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Rohingya: We Prefer to Call it Burma

keith harmon snow | Cox's Bazaar, Bangladesh

A Rohingya girl stands on the fringe of the world's largest refugee camp, known as the Balukhali-Kutapalong expansion site. In 2017 more than 730,000 Rohingya, mostly Muslim, were forced out of Burma and into neighboring Bangladesh. This was a huge and unprecedented exodus, where the newer Rohingya refugees joined some 250,000 Rohingya that over the previous 15 to 20 years had fled Burma and established themselves in far eastern Bangladesh. Some 13 camps have evolved, with approximately 1 million Rohingya refugees effectively declared 'stateless' by the military government in Burma.

The indigenous Rohingya people traditionally lived in the region comprised of Rakhine State, in Burma, and several large districts in eastern Bangladesh, including Cox's Bazaar, Chittagong, and Bandarban districts. The Burmese government has revoked their citizenship and declared them occupiers and land-grabbers claiming that they all historically lived in Bangladesh, though there is a long and well-documented history of the Rohingya's traditional ethnocultural history on both sides of the international boundary delineated in the colonial era.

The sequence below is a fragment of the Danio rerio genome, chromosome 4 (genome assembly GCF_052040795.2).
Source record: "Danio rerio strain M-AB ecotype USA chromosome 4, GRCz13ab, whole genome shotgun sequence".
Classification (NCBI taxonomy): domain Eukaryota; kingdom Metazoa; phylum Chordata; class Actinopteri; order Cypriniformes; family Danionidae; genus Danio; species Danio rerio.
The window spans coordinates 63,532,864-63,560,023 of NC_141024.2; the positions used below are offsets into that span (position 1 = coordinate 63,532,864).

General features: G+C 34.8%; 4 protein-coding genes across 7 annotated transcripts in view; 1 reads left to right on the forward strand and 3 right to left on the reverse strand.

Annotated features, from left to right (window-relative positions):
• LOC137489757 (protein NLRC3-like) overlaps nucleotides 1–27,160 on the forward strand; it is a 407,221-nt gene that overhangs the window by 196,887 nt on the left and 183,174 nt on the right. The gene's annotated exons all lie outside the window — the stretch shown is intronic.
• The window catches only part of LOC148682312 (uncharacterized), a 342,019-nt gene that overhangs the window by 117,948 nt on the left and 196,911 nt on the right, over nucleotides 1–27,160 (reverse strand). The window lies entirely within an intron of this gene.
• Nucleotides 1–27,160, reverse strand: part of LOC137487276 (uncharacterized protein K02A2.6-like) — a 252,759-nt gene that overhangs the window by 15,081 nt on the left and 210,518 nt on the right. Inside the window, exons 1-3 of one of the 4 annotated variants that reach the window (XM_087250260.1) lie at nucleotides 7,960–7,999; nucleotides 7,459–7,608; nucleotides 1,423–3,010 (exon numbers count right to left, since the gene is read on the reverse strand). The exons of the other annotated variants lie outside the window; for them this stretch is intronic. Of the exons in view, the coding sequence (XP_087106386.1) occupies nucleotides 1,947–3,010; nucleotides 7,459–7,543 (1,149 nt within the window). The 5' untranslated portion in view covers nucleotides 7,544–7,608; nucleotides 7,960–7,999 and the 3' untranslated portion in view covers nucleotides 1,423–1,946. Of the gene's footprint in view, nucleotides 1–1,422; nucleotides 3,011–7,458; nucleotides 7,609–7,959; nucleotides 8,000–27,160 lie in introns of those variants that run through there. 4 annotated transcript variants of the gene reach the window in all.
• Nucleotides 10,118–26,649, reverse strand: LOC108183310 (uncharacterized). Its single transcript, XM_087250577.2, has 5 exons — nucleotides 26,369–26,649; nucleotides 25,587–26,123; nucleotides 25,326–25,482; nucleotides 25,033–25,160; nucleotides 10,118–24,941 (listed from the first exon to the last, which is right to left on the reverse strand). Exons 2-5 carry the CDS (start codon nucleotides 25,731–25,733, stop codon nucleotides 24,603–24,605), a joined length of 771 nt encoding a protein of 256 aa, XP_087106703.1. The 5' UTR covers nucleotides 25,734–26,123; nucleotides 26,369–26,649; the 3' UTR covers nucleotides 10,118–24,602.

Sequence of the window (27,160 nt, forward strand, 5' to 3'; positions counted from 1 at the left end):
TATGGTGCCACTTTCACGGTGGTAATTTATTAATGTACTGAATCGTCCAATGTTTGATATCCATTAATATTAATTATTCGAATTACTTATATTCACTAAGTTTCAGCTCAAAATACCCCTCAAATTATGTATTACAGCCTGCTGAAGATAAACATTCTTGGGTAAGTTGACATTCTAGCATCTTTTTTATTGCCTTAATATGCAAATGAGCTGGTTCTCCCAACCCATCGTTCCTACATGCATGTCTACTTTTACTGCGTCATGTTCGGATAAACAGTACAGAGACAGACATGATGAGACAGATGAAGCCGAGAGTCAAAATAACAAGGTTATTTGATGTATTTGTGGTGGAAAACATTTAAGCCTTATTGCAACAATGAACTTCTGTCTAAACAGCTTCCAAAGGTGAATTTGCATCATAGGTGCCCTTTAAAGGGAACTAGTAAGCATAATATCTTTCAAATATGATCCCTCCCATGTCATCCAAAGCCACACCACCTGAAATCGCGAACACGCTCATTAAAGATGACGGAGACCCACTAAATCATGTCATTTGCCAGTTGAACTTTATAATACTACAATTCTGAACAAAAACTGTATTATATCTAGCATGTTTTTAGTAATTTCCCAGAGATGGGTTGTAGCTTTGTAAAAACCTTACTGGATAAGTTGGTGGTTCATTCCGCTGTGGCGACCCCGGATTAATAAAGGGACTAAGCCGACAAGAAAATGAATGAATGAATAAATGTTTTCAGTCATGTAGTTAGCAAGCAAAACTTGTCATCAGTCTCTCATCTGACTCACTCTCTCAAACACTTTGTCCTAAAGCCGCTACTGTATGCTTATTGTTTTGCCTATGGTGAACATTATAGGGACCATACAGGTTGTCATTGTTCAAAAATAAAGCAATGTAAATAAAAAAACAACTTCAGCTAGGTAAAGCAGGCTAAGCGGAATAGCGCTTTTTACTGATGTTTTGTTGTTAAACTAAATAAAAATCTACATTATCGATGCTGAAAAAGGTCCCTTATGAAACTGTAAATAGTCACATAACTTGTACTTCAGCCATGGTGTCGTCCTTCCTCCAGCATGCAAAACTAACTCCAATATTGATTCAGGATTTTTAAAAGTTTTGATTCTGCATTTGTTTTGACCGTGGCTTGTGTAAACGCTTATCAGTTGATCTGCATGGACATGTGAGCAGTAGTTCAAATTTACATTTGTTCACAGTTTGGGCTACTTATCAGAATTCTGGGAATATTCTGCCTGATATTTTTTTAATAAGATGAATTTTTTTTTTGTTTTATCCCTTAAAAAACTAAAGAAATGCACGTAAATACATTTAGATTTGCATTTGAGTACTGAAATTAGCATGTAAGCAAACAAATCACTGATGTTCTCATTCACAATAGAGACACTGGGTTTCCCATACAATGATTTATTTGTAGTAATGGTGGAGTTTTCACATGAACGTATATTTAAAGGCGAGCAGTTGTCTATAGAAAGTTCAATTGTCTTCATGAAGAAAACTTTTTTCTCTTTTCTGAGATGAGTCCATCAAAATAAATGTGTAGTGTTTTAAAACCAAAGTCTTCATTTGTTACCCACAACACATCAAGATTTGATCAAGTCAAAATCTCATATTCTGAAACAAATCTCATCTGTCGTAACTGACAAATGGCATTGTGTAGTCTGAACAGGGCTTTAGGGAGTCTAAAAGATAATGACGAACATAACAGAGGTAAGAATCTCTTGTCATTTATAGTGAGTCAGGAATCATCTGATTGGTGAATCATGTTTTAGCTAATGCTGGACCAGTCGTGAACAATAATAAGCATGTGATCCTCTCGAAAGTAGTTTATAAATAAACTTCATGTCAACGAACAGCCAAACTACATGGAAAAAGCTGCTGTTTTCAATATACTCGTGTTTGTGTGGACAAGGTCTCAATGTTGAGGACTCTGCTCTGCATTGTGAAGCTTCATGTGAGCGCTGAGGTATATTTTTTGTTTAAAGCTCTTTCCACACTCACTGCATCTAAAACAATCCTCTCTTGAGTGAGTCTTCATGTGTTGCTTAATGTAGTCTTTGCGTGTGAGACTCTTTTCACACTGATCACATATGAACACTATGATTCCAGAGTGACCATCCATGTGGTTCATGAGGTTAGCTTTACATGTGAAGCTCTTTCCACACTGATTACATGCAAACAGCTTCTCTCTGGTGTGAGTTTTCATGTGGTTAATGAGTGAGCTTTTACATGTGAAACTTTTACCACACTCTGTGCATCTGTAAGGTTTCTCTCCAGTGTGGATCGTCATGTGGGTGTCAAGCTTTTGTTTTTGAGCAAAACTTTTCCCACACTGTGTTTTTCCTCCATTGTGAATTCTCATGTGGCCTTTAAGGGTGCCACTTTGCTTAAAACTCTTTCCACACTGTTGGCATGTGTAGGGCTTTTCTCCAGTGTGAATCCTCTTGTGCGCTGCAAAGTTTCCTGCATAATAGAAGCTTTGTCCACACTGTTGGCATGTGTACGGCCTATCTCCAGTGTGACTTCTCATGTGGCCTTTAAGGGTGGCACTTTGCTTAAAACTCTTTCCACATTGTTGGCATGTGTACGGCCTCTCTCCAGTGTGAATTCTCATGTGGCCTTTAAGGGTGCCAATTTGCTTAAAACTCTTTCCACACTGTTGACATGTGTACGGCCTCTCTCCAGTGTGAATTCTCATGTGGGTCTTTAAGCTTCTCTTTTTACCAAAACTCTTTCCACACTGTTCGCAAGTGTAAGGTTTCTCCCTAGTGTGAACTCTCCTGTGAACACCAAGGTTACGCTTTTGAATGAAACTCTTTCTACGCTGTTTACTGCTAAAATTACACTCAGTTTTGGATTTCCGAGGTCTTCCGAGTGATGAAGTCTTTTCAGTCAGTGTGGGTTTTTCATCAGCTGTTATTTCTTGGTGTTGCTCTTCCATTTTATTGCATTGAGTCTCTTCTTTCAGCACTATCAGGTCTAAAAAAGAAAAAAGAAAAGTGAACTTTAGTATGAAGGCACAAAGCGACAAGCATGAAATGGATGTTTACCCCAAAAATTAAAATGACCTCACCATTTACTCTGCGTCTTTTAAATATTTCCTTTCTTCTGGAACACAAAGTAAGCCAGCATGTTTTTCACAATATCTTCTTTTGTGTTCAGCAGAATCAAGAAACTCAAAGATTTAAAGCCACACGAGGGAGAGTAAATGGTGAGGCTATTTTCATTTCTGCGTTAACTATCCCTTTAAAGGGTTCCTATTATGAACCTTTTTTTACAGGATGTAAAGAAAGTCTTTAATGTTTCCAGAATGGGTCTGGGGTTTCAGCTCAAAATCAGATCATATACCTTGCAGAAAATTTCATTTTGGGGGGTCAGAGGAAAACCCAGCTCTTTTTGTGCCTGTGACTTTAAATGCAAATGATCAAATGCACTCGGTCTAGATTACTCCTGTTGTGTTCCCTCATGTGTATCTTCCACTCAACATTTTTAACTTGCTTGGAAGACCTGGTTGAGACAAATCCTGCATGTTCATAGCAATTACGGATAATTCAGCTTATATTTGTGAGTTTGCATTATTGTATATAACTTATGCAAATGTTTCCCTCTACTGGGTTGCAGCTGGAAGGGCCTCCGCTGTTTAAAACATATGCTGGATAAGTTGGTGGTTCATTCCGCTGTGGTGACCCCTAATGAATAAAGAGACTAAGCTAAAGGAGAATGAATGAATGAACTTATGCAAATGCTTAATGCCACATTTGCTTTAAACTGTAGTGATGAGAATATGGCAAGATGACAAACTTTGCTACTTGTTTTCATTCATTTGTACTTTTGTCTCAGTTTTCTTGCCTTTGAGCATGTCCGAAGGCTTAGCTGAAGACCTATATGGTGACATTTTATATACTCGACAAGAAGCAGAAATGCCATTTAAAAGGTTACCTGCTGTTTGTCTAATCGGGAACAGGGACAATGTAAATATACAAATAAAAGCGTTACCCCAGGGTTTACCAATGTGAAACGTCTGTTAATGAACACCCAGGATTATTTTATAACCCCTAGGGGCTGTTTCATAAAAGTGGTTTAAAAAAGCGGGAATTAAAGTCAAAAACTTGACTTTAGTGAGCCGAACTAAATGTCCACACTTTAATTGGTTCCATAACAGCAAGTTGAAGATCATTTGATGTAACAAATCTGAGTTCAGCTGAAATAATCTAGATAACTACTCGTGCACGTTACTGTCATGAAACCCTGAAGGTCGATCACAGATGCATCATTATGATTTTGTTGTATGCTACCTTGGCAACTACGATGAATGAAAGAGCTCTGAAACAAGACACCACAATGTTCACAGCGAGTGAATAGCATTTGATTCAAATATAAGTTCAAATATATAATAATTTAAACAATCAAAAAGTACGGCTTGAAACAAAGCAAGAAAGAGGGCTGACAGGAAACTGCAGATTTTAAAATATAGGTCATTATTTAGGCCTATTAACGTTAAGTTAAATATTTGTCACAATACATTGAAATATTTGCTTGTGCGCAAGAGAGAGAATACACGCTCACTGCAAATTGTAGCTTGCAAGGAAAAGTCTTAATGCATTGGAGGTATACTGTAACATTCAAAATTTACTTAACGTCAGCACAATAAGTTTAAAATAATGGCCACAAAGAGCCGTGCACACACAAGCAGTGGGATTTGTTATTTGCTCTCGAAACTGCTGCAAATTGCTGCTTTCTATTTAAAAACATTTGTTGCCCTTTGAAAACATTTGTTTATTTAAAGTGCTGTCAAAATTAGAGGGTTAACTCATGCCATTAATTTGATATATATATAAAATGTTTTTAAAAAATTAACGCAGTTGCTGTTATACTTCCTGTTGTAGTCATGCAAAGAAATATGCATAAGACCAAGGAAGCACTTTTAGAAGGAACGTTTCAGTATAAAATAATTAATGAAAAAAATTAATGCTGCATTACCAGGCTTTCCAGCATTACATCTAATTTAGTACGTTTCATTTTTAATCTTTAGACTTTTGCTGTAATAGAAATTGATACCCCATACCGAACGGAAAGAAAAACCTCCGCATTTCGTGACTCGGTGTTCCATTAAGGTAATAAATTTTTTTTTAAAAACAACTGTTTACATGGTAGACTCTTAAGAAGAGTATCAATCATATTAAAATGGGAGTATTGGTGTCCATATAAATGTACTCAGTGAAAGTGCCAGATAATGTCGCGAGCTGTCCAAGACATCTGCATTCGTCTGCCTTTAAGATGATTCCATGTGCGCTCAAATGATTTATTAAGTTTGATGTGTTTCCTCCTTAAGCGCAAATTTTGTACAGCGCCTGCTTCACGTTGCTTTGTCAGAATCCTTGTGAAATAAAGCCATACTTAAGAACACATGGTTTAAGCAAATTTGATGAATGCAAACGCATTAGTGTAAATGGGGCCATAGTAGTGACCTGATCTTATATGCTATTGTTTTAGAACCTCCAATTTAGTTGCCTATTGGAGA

"We Prefer to Call it Burma" examines the plight of 'stateless' Rohingya refugees trapped in the Cox's Bazaar and Tecnaf districts of Bangladesh. Many Rohingyas call their country Burma, rejecting Myanmar (assigned by the military in 1989).

Photographs depict conditions in the camps, and provide documentary evidence and testmonials of genocide committed against Rohingya people by the Burmese military. They also juxtapose and situate the Rohingya in relation to the host community and surrounding areas.

Some one million Rohingyas struggle to survive in heavily popluated Bangladesh. This has caused conflict with Bangladeshis, esp. due to the uneven distribution of resources by the charity & aid complex. As more resources are depleted by the joint populations, these problems continue to grow. 

Violence in Burma continues. Rohingyas are being trafficked out of the camps�"and fleeing Burma by boat�"sometimes trapped at sea, held ransom, or killed. Talk is cheap and ubiquitous, but there has been little substantive international action or committment to truly help the Rohingya people.

As of May 5, 2020, CIVID-19 had no substantive impact on the Rohingya refugee camps. 

This project involved many people whose courage, resilience, kindness and determination cannot be overstated. Some of the names are changed, some redacted, to protect them from possible targeting by agents of the Burmese government. Along with the images of survivors I have gathered testmonials about the vioelnce, including dates of military operations, and the results of them; forensice evidence; the dates and places where atrocities occurred, and sometimes the names, ranks, or official positions of some of the perpetrators of atrocities.   

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